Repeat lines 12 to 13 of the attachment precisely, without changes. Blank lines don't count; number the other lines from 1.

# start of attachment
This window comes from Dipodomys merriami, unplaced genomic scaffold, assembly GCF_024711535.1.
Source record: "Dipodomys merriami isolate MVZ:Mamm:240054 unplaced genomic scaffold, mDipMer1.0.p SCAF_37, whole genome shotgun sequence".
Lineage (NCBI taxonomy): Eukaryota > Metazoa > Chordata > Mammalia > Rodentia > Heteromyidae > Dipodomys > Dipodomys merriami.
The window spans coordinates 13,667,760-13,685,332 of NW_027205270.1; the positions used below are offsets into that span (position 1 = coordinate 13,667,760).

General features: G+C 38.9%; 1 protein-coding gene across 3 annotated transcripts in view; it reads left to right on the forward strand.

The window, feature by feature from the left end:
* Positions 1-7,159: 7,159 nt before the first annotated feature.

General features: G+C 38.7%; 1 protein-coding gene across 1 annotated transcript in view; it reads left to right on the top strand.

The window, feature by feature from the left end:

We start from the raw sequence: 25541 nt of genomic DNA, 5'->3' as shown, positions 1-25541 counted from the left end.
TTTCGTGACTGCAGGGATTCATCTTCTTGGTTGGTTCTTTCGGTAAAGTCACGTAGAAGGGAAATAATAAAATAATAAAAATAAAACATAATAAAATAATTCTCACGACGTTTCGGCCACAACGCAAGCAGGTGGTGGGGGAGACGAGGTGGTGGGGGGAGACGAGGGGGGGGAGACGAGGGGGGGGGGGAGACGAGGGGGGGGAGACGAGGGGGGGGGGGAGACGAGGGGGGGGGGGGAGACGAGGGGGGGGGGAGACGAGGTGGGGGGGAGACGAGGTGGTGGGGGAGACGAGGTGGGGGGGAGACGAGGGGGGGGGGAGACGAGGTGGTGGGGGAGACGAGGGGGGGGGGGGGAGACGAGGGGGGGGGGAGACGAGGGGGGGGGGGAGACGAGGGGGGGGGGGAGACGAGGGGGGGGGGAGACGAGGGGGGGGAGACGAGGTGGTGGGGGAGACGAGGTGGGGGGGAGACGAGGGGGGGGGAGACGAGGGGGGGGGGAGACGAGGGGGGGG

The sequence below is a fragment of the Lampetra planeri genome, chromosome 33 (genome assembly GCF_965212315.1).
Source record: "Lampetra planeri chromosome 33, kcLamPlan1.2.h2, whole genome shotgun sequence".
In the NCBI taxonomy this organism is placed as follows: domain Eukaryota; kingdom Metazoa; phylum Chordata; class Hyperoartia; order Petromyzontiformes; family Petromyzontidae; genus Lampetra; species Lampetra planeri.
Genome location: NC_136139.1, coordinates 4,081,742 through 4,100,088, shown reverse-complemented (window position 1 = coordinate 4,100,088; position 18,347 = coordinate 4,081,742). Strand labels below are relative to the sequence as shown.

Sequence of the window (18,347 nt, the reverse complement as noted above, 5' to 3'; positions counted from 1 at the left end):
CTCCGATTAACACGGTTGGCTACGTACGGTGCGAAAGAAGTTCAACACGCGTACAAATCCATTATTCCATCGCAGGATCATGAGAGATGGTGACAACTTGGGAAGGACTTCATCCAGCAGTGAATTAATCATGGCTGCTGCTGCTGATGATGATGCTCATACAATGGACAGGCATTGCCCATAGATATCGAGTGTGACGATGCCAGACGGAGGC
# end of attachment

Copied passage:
The sequence below is a fragment of the Lampetra planeri genome, chromosome 33 (genome assembly GCF_965212315.1).
Source record: "Lampetra planeri chromosome 33, kcLamPlan1.2.h2, whole genome shotgun sequence".